Friday, January 7, 2022

From the Bass Upwards & Onwards!

Photo: Antonio Porcar Cano
Bassist John Hébert, a native of New Orleans, LA, has made his home in New York City for the past quarter-century-plus.  He's been the foundation in groups led by Andrew Hill, Lee Konitz, Kenny Wheeler, Paul Motian, Tomasz Stanko, John Abercrombie, Fred Hersch, Mary Halvorson, and so many more.  As a leader, he's issued albums on Firehouse 12 Records, Clean Feed, and Sunnyside.  Hébert has co-led a number of ensembles as well as appearing on a slew of albums in the past decade.  He has a great tone, his bowing is superb, and his compositions intelligent.

His third release for Sunnyside Records, "Sounds of Love", was recorded live in Lugano, Switzerland on March 27, 2013.  Hébert leads a most interesting lineup –– pianist Fred Hersch, alto saxophonist Tim Berne, cornetist Taylor Ho Bynum, and drummer/ percussionist Ches Smith –– in a six-song set that includes four  originals as well as two classics from the pen of the great bassist, Charles Mingus. The longest piece on the program (12:31) is Mingus's "Duke Ellington's Sound of Love" which opens with Hébert in a conversation with Smith. They dance around each other for 90 seconds before the percussionist drops out and the bassist goes on alone for another three minutes. The band, sans Berne, enter with Bynum playing the theme and Hersch harmonizing around him.  The alto saxophonist takes over the theme for several lines before he and Bynum play the theme in harmony.  Hersch steps out for a sparkling solo then Bynum creeps in for a delightful turn, softly twisting his lines around the bass and piano as his cornet moves into and out of the melody.  Berne returns to play the melody while Hersch dances like a sprite beneath him.  

Photo: Western Michigan Univ.
The other Mingus tune, "Remember Rockefeller at Attica",  opens with Bynum squeezing harsh notes out of the cornet with the alto sax in the background.  Smith enters, Bynum exits, there is now even more urgency in the piece as the drummer slowly but steadily builds his solo. Smith pushes the song into the "hard-bop" gear, the rest of the band enters and it's off to the races.  Berne jumps out in front and into a conversation with Hersch and Smith while Hébert keeps the song on track.  Bynum is next, with notes exploding out of the cornet then stepping aside for the piano solo.  If you are used to the more melodic side of Fred Hersch, he can really "get down" when the music calls for it.

This is not to take away from the leader's music. "Constrictor" opens the album with Bynum, his muted cornet shouting at the audience until the rest of the band quietly enters. He keeps rolling while Smith and Hébert scramble beneath him.  Berne enters and the music begins to take shape with a regular pulse. Smith's rollicking drums opens "The Blank-Faced Man" until the bassist's rapid-fire lines actually lowers the intensity. The rest of the band enters as if playing a second prologue untill the bottom falls out for a solemn interaction between alto and bowed bass.  When Hersch reenters, his dream-like reverie plus the overtones coming from the bass lay the foundation for a handsome Gamelan-like melody played by alto sax, cornet, and percussion.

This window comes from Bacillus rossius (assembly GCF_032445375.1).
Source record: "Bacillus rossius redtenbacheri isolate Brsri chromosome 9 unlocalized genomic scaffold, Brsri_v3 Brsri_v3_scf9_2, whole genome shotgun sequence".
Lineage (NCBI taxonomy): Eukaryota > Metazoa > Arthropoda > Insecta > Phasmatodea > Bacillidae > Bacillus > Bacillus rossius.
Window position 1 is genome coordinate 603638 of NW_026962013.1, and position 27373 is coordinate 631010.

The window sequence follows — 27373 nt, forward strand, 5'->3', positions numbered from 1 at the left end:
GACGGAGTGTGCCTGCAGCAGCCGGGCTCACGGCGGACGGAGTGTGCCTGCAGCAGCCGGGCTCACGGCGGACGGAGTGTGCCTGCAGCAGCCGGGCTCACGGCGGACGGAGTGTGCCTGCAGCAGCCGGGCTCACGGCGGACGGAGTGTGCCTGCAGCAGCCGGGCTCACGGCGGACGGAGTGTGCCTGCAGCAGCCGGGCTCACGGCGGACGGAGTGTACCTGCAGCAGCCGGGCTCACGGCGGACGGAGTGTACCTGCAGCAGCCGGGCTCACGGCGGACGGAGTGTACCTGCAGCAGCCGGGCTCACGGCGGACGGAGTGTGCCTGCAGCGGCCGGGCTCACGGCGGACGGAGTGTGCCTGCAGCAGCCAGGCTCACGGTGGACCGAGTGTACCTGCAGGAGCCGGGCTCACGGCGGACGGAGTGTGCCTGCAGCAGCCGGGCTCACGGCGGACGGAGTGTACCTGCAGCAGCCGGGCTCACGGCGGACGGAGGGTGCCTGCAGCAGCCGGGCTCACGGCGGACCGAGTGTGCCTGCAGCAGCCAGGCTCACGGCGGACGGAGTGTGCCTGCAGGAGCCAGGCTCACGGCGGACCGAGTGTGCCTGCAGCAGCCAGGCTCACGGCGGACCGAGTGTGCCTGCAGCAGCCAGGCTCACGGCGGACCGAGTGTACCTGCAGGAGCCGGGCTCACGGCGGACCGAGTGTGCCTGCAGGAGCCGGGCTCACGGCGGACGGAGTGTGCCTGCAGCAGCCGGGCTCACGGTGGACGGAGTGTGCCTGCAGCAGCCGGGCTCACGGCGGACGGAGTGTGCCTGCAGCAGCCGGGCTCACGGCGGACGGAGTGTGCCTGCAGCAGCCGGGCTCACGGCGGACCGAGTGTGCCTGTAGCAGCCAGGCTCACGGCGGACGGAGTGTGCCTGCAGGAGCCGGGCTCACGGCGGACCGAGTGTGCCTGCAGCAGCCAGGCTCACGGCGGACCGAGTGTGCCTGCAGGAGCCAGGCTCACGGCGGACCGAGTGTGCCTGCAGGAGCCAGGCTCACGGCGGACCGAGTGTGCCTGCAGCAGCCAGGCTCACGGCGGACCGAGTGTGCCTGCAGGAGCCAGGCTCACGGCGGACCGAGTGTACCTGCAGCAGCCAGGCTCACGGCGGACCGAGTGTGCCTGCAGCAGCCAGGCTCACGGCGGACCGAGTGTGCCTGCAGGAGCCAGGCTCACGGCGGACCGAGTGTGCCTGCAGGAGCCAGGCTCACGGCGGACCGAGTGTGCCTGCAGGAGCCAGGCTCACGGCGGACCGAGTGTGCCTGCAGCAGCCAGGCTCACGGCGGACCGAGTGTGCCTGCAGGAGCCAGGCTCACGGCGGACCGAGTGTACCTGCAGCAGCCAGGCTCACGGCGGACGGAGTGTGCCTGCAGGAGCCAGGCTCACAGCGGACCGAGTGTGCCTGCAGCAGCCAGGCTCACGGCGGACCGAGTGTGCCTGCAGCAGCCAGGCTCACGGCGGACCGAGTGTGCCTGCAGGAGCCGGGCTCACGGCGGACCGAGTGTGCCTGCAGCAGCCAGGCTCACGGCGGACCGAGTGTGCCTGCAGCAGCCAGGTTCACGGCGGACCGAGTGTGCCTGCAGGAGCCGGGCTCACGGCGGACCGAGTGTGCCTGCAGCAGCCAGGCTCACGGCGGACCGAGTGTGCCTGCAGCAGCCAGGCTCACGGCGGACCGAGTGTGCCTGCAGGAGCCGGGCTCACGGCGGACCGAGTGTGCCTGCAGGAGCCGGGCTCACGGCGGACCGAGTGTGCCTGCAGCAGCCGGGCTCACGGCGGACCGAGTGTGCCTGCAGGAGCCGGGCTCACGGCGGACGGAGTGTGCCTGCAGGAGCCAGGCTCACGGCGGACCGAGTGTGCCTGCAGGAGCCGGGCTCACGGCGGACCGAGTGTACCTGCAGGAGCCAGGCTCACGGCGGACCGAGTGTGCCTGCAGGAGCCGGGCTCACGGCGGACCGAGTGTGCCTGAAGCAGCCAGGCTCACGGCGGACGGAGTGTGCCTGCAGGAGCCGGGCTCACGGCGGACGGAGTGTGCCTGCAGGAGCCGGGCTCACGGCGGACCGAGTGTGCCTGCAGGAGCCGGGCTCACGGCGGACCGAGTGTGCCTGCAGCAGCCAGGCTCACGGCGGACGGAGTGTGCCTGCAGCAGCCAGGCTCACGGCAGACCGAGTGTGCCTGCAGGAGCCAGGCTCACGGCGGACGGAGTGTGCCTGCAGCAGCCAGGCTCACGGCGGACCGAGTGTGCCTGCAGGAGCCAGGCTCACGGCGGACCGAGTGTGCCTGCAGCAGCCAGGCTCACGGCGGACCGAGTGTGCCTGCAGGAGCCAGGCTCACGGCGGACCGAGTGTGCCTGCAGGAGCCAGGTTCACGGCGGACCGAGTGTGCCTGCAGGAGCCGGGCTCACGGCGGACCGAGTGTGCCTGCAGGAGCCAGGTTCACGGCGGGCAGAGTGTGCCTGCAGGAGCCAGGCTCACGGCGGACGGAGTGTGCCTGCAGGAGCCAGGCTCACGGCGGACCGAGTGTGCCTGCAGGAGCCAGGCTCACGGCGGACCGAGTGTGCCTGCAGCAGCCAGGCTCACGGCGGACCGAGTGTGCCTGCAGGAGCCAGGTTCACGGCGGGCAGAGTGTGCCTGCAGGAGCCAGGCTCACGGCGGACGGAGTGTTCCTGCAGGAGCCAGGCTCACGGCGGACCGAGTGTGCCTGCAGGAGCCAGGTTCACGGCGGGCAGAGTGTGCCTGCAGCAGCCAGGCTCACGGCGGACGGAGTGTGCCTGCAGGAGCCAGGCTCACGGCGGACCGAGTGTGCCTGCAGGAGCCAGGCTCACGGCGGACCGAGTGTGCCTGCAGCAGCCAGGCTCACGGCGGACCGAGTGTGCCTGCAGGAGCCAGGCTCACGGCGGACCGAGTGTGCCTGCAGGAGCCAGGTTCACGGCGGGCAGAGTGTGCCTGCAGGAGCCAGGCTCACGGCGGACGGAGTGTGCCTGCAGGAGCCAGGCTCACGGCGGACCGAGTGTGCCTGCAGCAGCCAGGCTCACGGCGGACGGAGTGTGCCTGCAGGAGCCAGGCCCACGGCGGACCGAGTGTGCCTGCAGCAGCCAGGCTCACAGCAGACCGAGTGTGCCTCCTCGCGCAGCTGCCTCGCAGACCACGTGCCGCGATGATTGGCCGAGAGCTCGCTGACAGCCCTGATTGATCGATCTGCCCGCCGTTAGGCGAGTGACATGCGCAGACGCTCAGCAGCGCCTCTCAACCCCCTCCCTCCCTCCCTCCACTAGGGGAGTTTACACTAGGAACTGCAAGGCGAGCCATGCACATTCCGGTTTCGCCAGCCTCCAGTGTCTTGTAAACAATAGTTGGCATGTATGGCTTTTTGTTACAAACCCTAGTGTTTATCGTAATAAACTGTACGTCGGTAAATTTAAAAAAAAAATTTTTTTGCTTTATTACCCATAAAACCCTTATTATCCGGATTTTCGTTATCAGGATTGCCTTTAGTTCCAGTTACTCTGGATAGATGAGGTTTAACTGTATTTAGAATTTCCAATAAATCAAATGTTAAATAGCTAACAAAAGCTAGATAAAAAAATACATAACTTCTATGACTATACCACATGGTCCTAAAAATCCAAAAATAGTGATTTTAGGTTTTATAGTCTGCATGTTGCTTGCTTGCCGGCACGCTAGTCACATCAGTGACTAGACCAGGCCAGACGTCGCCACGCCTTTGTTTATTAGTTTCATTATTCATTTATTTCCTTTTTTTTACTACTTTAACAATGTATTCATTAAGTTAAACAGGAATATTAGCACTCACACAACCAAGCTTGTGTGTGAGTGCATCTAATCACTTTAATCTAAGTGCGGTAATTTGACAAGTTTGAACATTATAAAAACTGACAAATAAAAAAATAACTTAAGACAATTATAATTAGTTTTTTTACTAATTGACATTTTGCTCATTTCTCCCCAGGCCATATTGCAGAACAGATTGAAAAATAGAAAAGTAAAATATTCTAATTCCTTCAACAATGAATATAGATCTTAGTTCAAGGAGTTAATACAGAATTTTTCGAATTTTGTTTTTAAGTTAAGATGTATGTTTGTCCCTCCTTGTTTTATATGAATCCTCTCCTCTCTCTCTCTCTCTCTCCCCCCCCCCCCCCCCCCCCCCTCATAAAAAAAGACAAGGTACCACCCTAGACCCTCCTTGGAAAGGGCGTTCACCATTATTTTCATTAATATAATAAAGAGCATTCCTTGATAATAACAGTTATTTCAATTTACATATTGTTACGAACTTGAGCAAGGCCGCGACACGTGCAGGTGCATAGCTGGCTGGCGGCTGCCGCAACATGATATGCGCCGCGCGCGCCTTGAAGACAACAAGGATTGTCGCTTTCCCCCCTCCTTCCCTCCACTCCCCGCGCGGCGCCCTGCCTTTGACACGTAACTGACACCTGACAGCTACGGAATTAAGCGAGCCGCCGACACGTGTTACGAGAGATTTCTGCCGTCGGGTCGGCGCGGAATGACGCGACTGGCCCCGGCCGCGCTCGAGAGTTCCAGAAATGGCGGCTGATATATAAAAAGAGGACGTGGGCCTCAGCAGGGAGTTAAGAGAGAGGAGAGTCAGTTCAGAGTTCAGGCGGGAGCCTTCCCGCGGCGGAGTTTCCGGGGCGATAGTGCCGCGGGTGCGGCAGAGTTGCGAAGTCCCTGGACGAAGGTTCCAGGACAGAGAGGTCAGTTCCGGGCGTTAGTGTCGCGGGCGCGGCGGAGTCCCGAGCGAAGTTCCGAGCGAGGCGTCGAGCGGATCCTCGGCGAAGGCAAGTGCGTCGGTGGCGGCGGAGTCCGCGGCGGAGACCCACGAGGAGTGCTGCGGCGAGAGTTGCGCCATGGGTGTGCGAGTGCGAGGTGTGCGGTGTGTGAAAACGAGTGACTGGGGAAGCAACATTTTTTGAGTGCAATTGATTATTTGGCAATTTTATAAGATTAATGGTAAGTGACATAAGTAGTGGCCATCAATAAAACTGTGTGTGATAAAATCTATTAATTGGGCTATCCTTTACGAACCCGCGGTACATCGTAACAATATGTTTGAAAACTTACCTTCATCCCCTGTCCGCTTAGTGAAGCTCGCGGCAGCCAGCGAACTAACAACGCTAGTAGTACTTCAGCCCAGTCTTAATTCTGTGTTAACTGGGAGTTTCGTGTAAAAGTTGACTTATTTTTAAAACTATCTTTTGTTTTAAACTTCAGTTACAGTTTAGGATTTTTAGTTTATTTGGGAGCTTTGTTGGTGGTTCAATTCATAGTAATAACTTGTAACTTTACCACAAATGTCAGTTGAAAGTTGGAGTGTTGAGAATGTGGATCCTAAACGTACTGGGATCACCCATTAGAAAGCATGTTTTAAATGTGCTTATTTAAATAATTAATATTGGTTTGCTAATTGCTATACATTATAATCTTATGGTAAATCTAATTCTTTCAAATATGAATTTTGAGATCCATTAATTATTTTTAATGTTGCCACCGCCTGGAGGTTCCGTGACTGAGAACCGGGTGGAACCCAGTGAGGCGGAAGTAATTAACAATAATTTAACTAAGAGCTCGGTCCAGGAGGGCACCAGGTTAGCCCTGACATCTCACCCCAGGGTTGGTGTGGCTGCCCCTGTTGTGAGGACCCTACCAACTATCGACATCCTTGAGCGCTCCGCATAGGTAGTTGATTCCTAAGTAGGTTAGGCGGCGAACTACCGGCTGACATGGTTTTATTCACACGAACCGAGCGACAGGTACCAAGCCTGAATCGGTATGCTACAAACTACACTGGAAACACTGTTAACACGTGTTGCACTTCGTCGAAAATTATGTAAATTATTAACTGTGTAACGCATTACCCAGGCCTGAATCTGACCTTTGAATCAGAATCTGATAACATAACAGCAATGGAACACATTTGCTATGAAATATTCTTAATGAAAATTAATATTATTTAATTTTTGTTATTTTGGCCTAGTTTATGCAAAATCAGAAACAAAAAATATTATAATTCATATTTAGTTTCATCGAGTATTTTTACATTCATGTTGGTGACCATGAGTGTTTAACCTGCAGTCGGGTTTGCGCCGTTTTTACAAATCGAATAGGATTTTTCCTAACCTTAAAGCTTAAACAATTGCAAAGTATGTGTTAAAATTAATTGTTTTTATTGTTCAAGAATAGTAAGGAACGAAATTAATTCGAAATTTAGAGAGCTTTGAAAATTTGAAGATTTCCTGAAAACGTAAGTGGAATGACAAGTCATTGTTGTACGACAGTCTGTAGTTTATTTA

"Sounds of Love" ends with "Frivolocity" – Hersch leads the band with another delightful solo turn before the rhythm takes on a quasi-Caribbean feel.  Playful solos by Smith and Bynum, together and separately, play off the lively stop-start rhythm with a quick turn to a ferocious "walking" tempo. The song goes back and forth rhythmically with a short return to the theme and then out.  

Not sure why this music nearly nine years to an album release but, be that as it may, this is an excellent album.  John Hébert is not only a fine musician but knows how to shape compositions so that they have a personality of their own. It hurts not one bit that his comrades-in-music are also great players and able to move through the music with creativity and wit. 

For more information, go to  To hear more and to purchase the album, go to

Dig into "Frivolocity":

Photo: Anna Yatskevich
In the midst of Summer 2020, bassist and composer Boris Kozlov went into the studio for Posi-Tone Records producer Marc Free and mixing/mastering engineer Nick O'Toole with pianist/ organist Art Hirahara, drummer Rudy Royston, and vibraphonist Behn Gillece plus guest artist Donny McCaslin (tenor sax, alto flute).  The musicians spent four days recording a slew of songs resulting in albums released in 2021 from the pianist ("Open Sky") and vibraphonist ("Still Doing Our Thing").  Kozlov, who many jazz fans know as a top-notch accompanist on both acoustic and electric bass, now has issued the third album from those sessions –  "First Things First" (Posi-Tone Records) is actually the bassist's first for the label and second as a leader (which amazes this writer as Kozlov has appeared on so many albums). 

McCaslin's "Page One" opens the program. After a sombre piano, bowed bass, and vibraphone entrance, Royston and Kozlov kick the band into high gear with an energy level that rises from the rhythm section up. Gillece's solo, playing off the thick piano chords gleefully rolls forward until Hirahara takes over with his own joyous romp. The leader's finger-snapping solo follows goosed on by Royston's thunderous drums. McCaslin takes the piece out on the original melody. He trades his tenor sax for flute, Kozlov his acoustic for electric bass, for the bassist's "Flow", a lovely ballad sans piano and Royston on hand percussion.  Later in the program, McCaslin returns to the flute with the pianist moving to organ for the leader's "Once a Fog in Brooklyn", a medley of Russian folk tunes Kozlov remembers from his youth. McCaslin returns to tenor for his solo over the pattering drums and burbling organ. The exciting ending has such an uplifting and infectious feel.